As the term “not-for-profit” suggests, nonprofits typically lack independent income, instead relying on outside financiers to support their mission. Considering I spent far too long brainstorming it, hopefully the name of my column, “Progress Without Profit” also makes this clear. If we can agree that nonprofits depend on others for funding, we must consequently ask ourselves, who are their donors? More importantly, does the dangling carrot of promised funds incentivize nonprofits to work in certain ways?
Not all donors are created equal in the eyes of nonprofits. It takes less energy and effort for a nonprofit to receive $5 million from one wealthy donor, than to persuade 50,000 people of average income to each donate $100. In 2017, high net worth donors in the United States gave an average of $29,269 to charity, whereas general population households donated an average of $2,514. So, while people who attend fancy galas or participate in pricey silent auctions might contribute ten times more than the typical household, they are not the most representative of society.
This disproportionate representation forces nonprofits to toe the line between pleasing their uber-wealthy donors and advocating for change that hurts those same donors. It is the ultimate example of “don’t bite the hand that feeds you.” Nonprofits, however, should not be afraid to call out the structures supporting their wealthy donors at the expense of the communities nonprofits want to help.
Nonprofits are reluctant to speak about political issues, for fear of losing their tax-exempt status, but maintaining tax-exempt status is not mutually exclusive to advocating and addressing root causes of inequalities. Nonprofits can advocate and lobby for important issues, provided they follow certain rules.
Nonprofits continually shy away from discussing the tax system — specifically, bringing attention to how loopholes benefit the wealthy. People served by nonprofits don’t usually have significant capital to invest, nor to leave to their children; their taxes typically will be on ordinary income (i.e., earned wages).
Thus, it makes sense for nonprofits to strongly oppose things like capital gains tax treatment on carried interest, as well as estate taxes and corporate tax shelters that often exploit low-income people of color for the benefit of the white and wealthy. I understand that in the short term, nonprofits’ opposition to tax loopholes may damage relationships with the big (mostly white) philanthropy that fuels them, but long-term, this opposition supports nonprofits’ stated missions.
Economic conditions allowing tax loopholes to benefit the wealthy also create stark income inequality. A full-time minimum wage worker cannot keep their family above the poverty line. Between 1978 and 2012, a CEO’s compensation increased by 875%, while the average worker’s compensation increased by only 6%. In a more relevant example to college students, many college officials earn over $1 million a year (President Carol Folt included), while more than 20% of their workforce on campus earn poverty level wages for a family of four.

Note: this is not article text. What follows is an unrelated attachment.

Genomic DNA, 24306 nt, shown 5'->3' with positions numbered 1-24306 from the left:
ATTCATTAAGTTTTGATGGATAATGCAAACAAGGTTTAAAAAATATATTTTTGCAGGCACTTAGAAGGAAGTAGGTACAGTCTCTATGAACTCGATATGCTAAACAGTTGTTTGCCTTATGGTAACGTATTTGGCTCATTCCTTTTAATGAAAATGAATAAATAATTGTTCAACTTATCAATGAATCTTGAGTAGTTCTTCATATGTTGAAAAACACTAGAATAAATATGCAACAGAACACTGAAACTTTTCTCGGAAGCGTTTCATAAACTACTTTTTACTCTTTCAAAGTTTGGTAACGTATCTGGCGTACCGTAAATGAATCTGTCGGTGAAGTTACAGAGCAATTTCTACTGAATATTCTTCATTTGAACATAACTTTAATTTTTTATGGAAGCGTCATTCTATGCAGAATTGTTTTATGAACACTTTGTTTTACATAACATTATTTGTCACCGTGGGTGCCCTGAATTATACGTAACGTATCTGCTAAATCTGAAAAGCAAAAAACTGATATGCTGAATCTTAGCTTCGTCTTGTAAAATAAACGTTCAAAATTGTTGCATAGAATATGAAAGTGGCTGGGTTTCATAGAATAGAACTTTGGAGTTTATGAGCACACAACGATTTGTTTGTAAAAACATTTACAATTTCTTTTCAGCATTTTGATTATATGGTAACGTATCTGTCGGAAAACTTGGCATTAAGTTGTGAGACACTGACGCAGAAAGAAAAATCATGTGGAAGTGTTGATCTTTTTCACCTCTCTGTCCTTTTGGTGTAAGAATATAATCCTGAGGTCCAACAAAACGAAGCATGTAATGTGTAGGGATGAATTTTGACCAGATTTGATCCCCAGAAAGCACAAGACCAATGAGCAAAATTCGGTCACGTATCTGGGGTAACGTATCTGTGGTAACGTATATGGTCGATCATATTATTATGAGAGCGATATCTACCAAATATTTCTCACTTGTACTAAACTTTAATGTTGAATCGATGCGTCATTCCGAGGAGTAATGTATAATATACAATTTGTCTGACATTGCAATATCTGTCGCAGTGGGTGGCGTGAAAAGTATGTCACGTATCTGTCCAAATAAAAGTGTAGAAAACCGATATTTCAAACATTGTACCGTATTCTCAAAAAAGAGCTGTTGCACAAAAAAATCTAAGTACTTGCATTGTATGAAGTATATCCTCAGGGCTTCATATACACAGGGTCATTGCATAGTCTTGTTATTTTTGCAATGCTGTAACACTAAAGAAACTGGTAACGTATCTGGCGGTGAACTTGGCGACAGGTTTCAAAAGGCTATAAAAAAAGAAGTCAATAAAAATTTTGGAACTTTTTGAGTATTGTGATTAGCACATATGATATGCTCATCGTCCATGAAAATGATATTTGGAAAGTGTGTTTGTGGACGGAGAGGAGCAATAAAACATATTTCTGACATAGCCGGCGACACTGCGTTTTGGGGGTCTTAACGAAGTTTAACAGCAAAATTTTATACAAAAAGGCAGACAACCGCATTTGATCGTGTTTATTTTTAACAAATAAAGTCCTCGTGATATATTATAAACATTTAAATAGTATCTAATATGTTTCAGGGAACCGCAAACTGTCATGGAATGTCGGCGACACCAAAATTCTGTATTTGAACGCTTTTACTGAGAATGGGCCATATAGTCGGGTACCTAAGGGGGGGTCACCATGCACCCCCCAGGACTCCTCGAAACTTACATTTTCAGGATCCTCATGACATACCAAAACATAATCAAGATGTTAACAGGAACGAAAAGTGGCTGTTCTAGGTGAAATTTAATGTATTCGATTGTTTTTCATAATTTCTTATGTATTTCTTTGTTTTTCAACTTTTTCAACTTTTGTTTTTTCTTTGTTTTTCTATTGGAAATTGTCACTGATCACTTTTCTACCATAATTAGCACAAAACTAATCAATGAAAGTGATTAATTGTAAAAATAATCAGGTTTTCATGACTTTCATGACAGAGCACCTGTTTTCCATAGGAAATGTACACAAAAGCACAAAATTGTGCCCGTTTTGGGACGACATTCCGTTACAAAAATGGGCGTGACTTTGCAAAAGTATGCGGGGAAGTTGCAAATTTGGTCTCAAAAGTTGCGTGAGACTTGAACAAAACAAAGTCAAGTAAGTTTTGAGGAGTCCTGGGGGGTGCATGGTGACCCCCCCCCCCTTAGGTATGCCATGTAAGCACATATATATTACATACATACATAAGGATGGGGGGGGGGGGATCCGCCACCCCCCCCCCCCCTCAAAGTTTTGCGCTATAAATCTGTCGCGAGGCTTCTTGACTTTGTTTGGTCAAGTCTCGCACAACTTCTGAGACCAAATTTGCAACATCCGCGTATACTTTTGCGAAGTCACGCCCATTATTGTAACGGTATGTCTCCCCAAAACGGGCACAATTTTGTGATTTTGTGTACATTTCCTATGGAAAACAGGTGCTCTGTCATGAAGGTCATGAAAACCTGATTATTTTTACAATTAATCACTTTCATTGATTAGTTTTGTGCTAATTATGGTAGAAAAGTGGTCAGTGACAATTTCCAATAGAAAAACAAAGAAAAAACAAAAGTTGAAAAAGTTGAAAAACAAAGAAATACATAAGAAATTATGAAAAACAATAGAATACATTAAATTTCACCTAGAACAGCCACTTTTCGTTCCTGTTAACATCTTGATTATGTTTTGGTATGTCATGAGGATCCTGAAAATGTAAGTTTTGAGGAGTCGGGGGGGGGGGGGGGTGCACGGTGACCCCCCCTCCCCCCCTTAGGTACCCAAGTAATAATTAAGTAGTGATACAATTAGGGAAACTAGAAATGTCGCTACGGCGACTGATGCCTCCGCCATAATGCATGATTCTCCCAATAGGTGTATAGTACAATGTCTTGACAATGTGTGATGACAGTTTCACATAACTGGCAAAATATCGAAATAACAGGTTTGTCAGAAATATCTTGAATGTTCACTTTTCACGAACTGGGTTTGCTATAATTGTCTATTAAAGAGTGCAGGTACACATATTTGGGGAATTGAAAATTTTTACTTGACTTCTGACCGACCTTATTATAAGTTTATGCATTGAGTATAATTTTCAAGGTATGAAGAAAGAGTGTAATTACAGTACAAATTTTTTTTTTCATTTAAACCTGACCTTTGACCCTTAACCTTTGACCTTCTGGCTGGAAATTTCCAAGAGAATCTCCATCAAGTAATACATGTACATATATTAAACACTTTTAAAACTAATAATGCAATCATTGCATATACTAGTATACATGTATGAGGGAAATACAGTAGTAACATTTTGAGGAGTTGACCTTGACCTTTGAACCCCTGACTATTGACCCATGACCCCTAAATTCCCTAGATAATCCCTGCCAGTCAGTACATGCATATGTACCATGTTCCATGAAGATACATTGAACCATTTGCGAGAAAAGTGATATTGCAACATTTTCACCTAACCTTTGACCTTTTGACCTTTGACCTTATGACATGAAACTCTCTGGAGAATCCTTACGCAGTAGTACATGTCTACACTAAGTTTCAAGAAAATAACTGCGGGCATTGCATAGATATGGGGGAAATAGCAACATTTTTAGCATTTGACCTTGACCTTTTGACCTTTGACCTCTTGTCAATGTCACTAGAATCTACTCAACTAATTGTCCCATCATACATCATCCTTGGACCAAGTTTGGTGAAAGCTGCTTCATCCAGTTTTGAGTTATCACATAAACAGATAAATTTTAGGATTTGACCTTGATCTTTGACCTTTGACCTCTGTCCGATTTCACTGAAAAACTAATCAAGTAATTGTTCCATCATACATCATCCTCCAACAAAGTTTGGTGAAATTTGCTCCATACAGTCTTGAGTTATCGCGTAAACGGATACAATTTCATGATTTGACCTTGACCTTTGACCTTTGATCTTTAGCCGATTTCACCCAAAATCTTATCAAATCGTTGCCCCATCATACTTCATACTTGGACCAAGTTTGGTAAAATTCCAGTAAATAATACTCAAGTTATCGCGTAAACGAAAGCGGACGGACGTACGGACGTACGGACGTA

The same system that creates the poverty and economic issues nonprofits aim to remedy also allows mega philanthropists to exist in the first place. Nonprofits hesitate to confront and call out systemic issues because their prosperity relies on people who benefit from the current system. Complicity with the system reinforces the flawed logic that mega philanthropists negate the harm caused by the accumulation of their money by simply donating a small portion of it.
I once volunteered at a gala for a nonprofit, working with other women who were members of the community the nonprofit served. The gala attendees who streamed into the event were old, white and rich — the opposite of the women who worked the event. The women put on smiles and politely chatted with the attendees to check them in. Once we heard attendees putting thousands of dollars down for auction items in the other room, the women finally put down the masks they’d worn all evening. They recounted racist and classist comments they’d heard in the last hour, but did not respond to in order to receive donations for the organization.
This disconnect between donors and clients is not an isolated event. Appeasing donors at the expense of clients is meant to benefit the population served in the long-term. But, does it really?
The argument against nonprofits speaking out against the wealthy is that regulating exorbitant wealth eliminates money that goes to philanthropy. But if nonprofits went after tax policies and spoke publicly about income inequality, they would be creating a more just, fair system that requires less philanthropy after-the-fact.
If nonprofits speak out against practices that benefit their wealthiest donors and lose support, they are not ruined. Smaller donations are the future of fundraising. Nearly 50% of all GoFundMe donors are millenials and Gen X, as social media becomes an increasingly valuable tool to build coalitions of small donors for a cause. In fact, 82% of millennials report they’ve donated to a nonprofit in the last year.
I understand that nonprofits are in a tough spot. I truly do. I’m sure many want to speak out but have to make the choice between advocating and funding. I don’t blame them for prioritizing funding, when the alternative is the collapse of a life-saving program or the firing of an essential employee.
In a perfect world, however, nonprofits wouldn’t rely on wealth gained from the exploitation of others to operate. Actually, in a perfect world, nonprofit services wouldn’t be necessary to begin with. Until then, nonprofits should not be afraid to ruffle the feathers of big philanthropy in order to carry out their missions effectively, honestly and purposefully.
Sophie Roppe is a junior writing about nonprofit organizations and social justice. Her column, “Progress Without Profit,” runs every other Monday.